The publication of Doug Carpenter’s seminal work on the Rinehart Company gave collectors a tremendous amount of information on this popular tackle firm. Pretty much everything that could be said about the colors, variations, and styles of lures made by this company in all its incarnations are covered in incredible depth, and of course the color photos make this book an absolute must-have for anyone interested in lures from this era (to read my original review of this book click here).
There are some episodes in the life of Fred Rinehart, however, worth remembering that help to fill out his life story. Fred Elmus Rinehart was born in 1904 near Newark, Ohio and grew up as an avid outdoorsman; he enjoyed hunting as much as he did fishing. In fact, by the mid-1930s Rinehart had established himself as one of the leading outdoorsman in Licking County.
It is at this time that he first came to the attention of the local sporting community. While an employee at the local tire plant, Rinehart moonlighted as an outdoor writer for The Newark Advocate. Throughout 1937, Rinehart contributed outdoor articles primarily on hunting and hunting issues, but several also on fishing. He was a decent if unspectacular writer, and as his columns coincided with his patent application for the Rinehart water beetle fly rod bug, it is likely he gave up his writing gig as the demands of his fledgling tackle company began to take up his time. Perhaps the most interesting article he penned was on the subject of musky fishing in the Muskingum River, and a photo accompanying this article showed Fred holding two muskellunge—a 10 and 21 1/2 pounder. This picture was used a decade later in Rinehart Jinx literature. Tomorrow in The Voices of the Past column I will reproduce Rinehart’s 1937 musky article.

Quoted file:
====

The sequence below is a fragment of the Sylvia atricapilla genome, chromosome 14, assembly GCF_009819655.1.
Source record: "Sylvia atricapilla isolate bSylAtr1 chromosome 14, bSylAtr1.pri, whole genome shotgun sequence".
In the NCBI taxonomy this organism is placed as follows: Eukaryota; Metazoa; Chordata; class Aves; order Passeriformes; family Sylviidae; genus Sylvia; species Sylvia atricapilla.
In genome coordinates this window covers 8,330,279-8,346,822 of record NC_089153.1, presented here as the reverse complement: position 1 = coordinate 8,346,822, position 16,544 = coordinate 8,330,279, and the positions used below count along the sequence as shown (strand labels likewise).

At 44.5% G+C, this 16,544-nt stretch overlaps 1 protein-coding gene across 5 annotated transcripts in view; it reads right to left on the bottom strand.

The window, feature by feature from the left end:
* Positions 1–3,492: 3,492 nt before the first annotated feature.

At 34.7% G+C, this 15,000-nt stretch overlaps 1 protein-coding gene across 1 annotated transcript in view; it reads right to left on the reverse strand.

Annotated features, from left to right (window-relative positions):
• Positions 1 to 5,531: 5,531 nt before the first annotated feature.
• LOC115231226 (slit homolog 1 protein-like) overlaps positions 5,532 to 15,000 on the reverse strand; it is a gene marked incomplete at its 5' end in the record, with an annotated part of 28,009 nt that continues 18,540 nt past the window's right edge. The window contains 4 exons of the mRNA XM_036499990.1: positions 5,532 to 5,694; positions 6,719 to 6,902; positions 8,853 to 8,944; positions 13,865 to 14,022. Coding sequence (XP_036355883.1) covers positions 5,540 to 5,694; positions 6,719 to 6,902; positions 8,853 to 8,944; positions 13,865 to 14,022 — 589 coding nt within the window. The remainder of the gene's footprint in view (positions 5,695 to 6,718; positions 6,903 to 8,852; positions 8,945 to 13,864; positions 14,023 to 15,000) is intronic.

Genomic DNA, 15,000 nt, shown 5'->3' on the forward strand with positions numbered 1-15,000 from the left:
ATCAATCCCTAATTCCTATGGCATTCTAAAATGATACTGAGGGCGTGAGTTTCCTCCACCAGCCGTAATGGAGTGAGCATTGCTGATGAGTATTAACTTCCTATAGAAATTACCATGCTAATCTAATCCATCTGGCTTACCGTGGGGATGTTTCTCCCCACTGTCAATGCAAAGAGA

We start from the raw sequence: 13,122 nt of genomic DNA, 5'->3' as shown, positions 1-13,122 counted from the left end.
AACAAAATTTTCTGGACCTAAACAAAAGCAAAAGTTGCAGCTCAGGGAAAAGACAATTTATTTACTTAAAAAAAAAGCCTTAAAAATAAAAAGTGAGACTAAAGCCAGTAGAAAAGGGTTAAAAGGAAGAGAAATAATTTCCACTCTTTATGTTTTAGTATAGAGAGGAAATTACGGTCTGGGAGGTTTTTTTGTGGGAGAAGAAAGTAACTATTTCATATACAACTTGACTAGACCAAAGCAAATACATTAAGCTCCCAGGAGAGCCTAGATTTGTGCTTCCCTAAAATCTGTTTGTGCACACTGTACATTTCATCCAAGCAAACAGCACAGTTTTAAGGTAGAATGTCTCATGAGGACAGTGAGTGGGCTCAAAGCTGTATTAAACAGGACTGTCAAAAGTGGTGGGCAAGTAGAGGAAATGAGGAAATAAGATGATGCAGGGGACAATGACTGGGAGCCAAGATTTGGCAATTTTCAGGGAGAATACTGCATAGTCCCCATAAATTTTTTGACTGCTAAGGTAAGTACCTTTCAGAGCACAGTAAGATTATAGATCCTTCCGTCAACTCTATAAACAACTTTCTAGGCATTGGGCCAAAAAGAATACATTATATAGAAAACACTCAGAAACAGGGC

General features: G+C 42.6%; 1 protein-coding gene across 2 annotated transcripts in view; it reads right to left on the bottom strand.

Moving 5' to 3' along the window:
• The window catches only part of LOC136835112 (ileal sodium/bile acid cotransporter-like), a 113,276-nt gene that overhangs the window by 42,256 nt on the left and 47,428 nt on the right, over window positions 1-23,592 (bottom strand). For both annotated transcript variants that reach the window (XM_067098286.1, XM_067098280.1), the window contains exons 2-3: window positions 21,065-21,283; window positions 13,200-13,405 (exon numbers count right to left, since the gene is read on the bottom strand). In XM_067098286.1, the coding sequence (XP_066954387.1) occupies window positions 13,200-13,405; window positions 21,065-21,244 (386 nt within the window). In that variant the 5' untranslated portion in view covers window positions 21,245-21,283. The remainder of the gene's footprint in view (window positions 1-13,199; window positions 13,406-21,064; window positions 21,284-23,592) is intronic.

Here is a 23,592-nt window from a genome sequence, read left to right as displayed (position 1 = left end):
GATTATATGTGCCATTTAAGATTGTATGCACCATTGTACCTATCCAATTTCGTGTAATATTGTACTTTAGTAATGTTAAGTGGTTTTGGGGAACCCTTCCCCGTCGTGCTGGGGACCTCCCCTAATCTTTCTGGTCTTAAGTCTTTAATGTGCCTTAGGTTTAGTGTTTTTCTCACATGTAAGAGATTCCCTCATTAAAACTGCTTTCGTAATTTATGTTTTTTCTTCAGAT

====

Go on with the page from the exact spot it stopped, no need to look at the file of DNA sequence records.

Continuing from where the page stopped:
Fred was a talented man who had several careers. One aspect of his life that has been overlooked is that, for a period in the middle of World War II, Rinehart operated a restaurant in Newark known as The Hut. Advertisements for this apparently short-lived venture disappear by 1944, but we know that it formally opened on 26 June 1942 and had apparently been in business for a short time prior to this date. It was located at 386 East Main Street in Newark and was managed by Vera Thompson. The explanation for why he would engage in this kind of work has everything to do with timing. Although he continued to manufacture lures during the war, the paucity of components available to tackle makers meant that he likely had to seek out other work.
It was during the Second World War that Rinehart perfected his signature lure, the Jinx. The earliest mention of this lure is in the spring of 1942, when the lure was offered along with a slough of standard fishing fare by the local Newark branch of Sears, Roebuck & Company—the earliest reference to the Jinx yet discovered. Since it would have taken some time to have perfected and finalized the Jinx to a point where it could be sold over the counter at Sears, it seems likely the Jinx was developed the previous year. It is interesting to note that the Jinx sold for .90, around the same price as its main competitor— the Heddon River Runt Spook—and more than many standard nationally-distributed baits. Note that the name used was “Rinehart’s Jinx.”
Despite the war, Rinehart never gave up the dream of expanding his tackle business, and as the fighting wound down he began concentrating on the growing demand for lures in the wake of the end of the war. He must have anticipated this unprecedented boom as he reentered the tackle field long before many of his competitors. Throughout 1945, Rinehart was advertising heavily in both national magazines and in the local Newark Advocate & American Tribune. Advertisement such as the one below show that, while many firms were still struggling to kick-start production, Rinehart was declaring that the Jinx was known “from coast to coast and Canada.”